When the lights flashed and blinked out, Robert stood in the center of the dark unfamiliar room. He had entered the Victorian house by invitation finally to meet the man he had most wanted to confront since Annie Blaine had disappeared. He hoped the man would assist him in finding her. Now, moments before the meeting, the lighting failed. The room filled with a blackness that felt tangible.
Unwilling to move for fear of colliding with one or more of the priceless antiques he inspected as he entered, he concentrated on the deathly silence while considering what he might do next. He waved his hands in front of him.
As he started to move, a narrow band of brilliant white light slashed across the wall where he had entered. Before it extinguished, the gold plated door handle that bore the mask of a hideous creature, mouth wide in a scream of anger, long curved teeth tipped with what Robert believed represented rabid saliva or blood burned his retinas.
Again, in total darkness, Robert waited for his eyes to readjust, but the light came again before they could.
This time, the white band appeared five feet closer to him illuminating a four-foot tall ceramic urn bearing lines of Egyptian hieroglyphics with at least ten different pharaoh’s cartouches that still bore the colors applied millennia earlier. Above their row, symbols from the Book of the Dead, told a brief tale of one who acted as a guide for lost souls.
While Robert understood that much, the light went out before he could decipher the names of the pharaohs whose souls had apparently been lost.
Lifting his arms, now determined to find the door and escape, something fur-like brushed roughly across his face, the side of his head, followed by four sharp but thin objects that sliced long gouges into his cheek.
Blood slithered down his face, his neck and dripped onto the white marble floor underneath him. He heard the sound of the drops splashing the floor echoing off the walls.
Panicked, Robert hastily backed up, now not caring if he destroyed everything in the blackened room in his haste to escape.
Heavy weight landed on his shoulders. Warm breath that smelled of rotted flesh, combed across his nose, filling his head with its misery. Taut muscles pressed the back of his skull as the intruder’s body bent Robert’s head forward. Needle sharp claws dug into his shoulders.
Robert slammed into the wall to dislodge the creature. Its weight disappeared. The breath that a moment earlier had lifted bile into his throat, lingered like a bleak cloud of death.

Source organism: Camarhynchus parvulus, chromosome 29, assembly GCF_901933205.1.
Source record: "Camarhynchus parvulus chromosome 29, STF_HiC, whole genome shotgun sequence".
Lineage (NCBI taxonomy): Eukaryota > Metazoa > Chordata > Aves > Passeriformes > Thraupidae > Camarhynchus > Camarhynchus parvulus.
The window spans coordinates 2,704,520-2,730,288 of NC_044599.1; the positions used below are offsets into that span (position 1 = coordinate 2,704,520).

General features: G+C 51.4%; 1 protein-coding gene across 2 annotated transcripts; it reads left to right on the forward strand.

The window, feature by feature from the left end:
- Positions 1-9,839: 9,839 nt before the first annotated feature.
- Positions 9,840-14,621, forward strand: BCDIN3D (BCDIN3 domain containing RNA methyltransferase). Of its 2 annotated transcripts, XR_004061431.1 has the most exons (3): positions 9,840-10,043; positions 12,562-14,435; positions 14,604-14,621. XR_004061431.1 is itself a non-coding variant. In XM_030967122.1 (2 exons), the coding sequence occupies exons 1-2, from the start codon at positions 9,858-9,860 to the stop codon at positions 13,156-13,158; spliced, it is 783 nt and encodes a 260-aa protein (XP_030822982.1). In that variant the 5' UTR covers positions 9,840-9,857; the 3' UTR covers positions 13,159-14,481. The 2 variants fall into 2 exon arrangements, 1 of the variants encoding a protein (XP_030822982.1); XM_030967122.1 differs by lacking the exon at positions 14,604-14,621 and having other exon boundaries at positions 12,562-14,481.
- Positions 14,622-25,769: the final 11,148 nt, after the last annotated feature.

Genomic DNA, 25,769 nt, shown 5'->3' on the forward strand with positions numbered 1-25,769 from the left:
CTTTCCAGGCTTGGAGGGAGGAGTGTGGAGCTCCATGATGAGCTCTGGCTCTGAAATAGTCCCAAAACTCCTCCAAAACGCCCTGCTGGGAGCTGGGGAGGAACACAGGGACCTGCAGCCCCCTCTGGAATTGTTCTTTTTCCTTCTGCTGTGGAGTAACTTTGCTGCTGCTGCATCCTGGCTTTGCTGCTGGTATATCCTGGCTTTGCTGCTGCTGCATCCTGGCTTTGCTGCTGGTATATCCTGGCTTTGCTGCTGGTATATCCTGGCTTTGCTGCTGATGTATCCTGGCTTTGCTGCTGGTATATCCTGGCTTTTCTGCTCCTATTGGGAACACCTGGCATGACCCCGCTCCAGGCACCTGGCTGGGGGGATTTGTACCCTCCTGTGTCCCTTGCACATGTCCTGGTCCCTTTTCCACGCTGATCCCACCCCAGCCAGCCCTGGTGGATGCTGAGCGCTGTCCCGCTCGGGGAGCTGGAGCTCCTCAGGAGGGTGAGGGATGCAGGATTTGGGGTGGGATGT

He swung his hands before him, hoping to dispel the stench, but froze when he heard the sounds of thick paper torn violently. Wood splintered as if the hands of a giant effortlessly ripped a wide, thick board lengthwise.
Positive his racing heart might explode Robert pushed his hands against the wall, felt movement under his palm as the wall shredded upwards.
“Please stop it now,” he cried finally able to speak through his terror.
Long cold fingers reached from within the wall behind him, probed his throat as if feeling for a way down into his chest, pressed firmly against his arteries, tracing their length. An arm of steel muscle followed, pinned him helplessly against the wall, lifting until his weight balanced on his toes. Robert struggled, and then stopped when he realized he could no longer breathe.
His legs weakened, but the arm held him in place. He felt life and hope dissolving quickly. Then, the brilliant white light returned. This time it traveled the length of the room until one edge cut across his face and chest.
Robert glanced down, and saw nothing. He glanced up, at the sound of footfall, and faced a tall blond haired man with emerald green eyes standing at the opposite side of the five-foot wide band of light.
“I am Edwin Blutleer,” the man said in a deep steady voice. He did not blink, or move. “I believe you wished to speak with me.”
Robert could only stare speechlessly. He nodded, rubbed his throat, gingerly brushed his severed cheek, and found it was untouched. His fingers were clean. He felt no pain.
“Who are you,” he pleaded. “No man can do what you just did to me.”
“No they could not.” Blutleer lifted his hands, palms down and waved them outward and back. The room illuminated fully. A large white cat with deep blue eyes wound affectionately around his ankles, lazily walked to Robert and did the same to him.
“You know who I am,” Blutleer spoke in a cultured Germanic voice. “I need to know who you are and why you wish my assistance.”
“I’m Robert DeLancey. I’m here by invitation.” He jammed his hand in his pocket and lifted out the card he’d received in the mail, folded twice. When he first read it, he felt surprised since he rarely received physical mail. He lived his life online mostly.
Nervously, he unfolded the card, checked to be certain it was the right one, thought, What else could it be? Then he held it out like an offering.
Blutleer nodded. The card disintegrated leaving behind a small flutter of white powder.
Robert glanced at his hand, rubbed his thumb across his palm, thinking that the card might have singed his flesh, and shrugged suddenly no longer surprised at Blutleer’s powers.
He’s doing this to me for a reason, he thought. Making me feel this way as if he is a normal man and we’re meeting like two acquaintances.
Effortlessly, the white cat leaped onto his shoulder, wrapped her tail around Robert’s neck while purring in his ear as if to welcome him with her affection.